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Are There Any Synonyms for the Word Synonym?

Mental Floss logo Mental Floss 15/12/2018 Emily Petsko
a close up of a piece of paper: Are There Any Synonyms for the Word Synonym? © iStock.com/netopaek Are There Any Synonyms for the Word Synonym?

Some of the most frequently used words in the English language must have been created by someone with a devilish sense of humor. The word monosyllabic isn’t one syllable, long is only four letters, lisp is difficult to pronounce if you have a lisp, and synonym doesn’t have any synonyms. Or does it?

The answer to that last question is a bit complicated. Thesaurus.com lists metonym as a synonym of synonym, but their meanings aren’t exactly the same. The Oxford Dictionary of English Grammar defines synonym as “a word or phrase that means the same, or almost the same, as another in the same language.” Metonym, on the other hand, is defined as “a word or expression which is used as a substitute for another word or expression with which it is in a close semantic relationship.” For example, the crown can be used to refer to the queen, and Washington sometimes refers to the US government.

There is another possibility, though: poecilonym. This is probably the closest synonym of synonym, although it’s antiquated and rarely used. David Grambs, a lexicographer for American Heritage and Random House, included it in his 1997 book The Endangered English Dictionary: Bodacious Words Your Dictionary Forgot. The word is pronounced PEE-si-lo-nim, according to Grambs, who pays homage to its obscurity. “Maybe we could all use a few spanking old poecilonyms,” Grambs writes. “Poecilonym? It's an old synonym for synonym that you'll find in these pages. But many words in this dictionary have no real counterparts in today's English.”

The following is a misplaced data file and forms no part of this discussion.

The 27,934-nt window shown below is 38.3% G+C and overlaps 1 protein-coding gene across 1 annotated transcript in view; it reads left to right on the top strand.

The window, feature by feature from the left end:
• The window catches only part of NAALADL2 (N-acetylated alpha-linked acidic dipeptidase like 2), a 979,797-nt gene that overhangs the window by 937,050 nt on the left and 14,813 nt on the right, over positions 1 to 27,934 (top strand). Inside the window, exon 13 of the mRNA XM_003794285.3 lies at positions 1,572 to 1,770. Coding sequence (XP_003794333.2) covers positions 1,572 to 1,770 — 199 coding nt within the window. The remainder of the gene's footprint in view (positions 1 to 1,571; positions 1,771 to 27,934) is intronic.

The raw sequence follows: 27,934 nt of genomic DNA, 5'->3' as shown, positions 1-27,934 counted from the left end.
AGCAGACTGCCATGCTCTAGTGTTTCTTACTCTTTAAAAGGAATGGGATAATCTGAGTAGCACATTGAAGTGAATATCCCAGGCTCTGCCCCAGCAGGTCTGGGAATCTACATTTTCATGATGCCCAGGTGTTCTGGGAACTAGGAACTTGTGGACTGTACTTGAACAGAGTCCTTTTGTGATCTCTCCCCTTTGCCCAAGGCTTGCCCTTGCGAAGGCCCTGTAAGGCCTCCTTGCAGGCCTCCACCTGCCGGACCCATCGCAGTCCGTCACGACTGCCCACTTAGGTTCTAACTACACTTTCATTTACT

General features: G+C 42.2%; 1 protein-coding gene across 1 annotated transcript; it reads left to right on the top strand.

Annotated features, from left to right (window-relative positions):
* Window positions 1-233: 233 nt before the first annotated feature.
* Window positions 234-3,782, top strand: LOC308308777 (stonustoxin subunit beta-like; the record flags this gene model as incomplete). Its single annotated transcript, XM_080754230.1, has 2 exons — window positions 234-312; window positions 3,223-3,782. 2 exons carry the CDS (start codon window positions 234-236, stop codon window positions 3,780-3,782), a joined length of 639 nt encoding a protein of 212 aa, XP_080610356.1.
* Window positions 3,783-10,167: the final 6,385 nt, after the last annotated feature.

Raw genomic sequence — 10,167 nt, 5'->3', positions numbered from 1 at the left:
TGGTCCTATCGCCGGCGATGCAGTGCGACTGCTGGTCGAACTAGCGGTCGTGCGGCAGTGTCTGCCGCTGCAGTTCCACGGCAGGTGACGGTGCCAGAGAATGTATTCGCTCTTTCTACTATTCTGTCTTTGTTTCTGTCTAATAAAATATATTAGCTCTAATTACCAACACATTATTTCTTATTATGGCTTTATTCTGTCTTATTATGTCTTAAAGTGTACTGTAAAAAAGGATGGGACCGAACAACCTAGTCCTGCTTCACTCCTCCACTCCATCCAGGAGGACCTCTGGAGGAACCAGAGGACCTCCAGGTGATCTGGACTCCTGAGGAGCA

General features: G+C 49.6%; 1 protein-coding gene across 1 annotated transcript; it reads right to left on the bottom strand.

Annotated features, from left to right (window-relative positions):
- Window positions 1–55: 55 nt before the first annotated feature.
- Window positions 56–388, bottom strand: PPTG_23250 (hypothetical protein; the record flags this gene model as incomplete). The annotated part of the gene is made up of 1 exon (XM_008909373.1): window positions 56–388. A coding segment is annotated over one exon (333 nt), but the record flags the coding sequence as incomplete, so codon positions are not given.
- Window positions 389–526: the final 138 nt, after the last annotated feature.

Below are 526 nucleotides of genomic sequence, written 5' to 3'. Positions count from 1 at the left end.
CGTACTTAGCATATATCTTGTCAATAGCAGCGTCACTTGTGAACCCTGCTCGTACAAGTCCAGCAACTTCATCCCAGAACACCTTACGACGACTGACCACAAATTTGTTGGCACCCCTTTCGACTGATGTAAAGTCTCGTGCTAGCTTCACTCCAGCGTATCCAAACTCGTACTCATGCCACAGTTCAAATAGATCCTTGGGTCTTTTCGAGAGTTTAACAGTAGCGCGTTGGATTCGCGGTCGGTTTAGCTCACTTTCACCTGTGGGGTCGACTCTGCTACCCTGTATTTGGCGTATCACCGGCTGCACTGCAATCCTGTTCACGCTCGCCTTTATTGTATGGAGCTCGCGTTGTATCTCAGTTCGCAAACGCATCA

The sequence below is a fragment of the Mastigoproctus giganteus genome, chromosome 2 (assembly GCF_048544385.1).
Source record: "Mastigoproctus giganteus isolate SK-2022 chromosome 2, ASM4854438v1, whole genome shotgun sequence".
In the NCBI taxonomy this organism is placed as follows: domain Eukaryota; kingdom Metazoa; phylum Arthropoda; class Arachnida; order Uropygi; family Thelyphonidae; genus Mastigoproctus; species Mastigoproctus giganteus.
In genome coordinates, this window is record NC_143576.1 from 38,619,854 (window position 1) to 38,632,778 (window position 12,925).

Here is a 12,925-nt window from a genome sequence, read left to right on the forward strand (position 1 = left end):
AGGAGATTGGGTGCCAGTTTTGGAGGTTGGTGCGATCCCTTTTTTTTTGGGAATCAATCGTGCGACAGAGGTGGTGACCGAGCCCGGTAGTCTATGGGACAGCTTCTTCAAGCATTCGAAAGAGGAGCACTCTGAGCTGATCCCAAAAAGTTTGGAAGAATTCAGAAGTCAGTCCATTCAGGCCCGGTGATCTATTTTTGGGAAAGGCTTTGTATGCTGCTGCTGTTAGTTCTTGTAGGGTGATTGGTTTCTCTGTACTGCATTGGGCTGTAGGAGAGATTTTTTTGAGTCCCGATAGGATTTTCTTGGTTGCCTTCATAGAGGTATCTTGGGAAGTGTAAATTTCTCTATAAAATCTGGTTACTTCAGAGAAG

Allen’s Synonyms and Antonyms from 1920 also lists poecilonym and another word—polyonym—as synonyms of synonym. However, it says both of these terms are rare. So technically, there are two other words that have the same meaning as synonym, but it’s a tough position to argue when those words are no longer in modern usage.

To add another dimension to this question, some have argued that there are no true synonyms at all, as every single word carries a different shade of meaning. “Even though the meanings of two words may be the same or nearly the same, they almost never are the same in connotation, distribution, and frequency,” according to Dictionary.com. “House and home may be offered as synonyms for each other, but we all know that they are not the same.”

So if you want to start using poecilonym or polyonym in place of synonym, you’d technically be correct—but don’t expect anyone else to know what you’re talking about.

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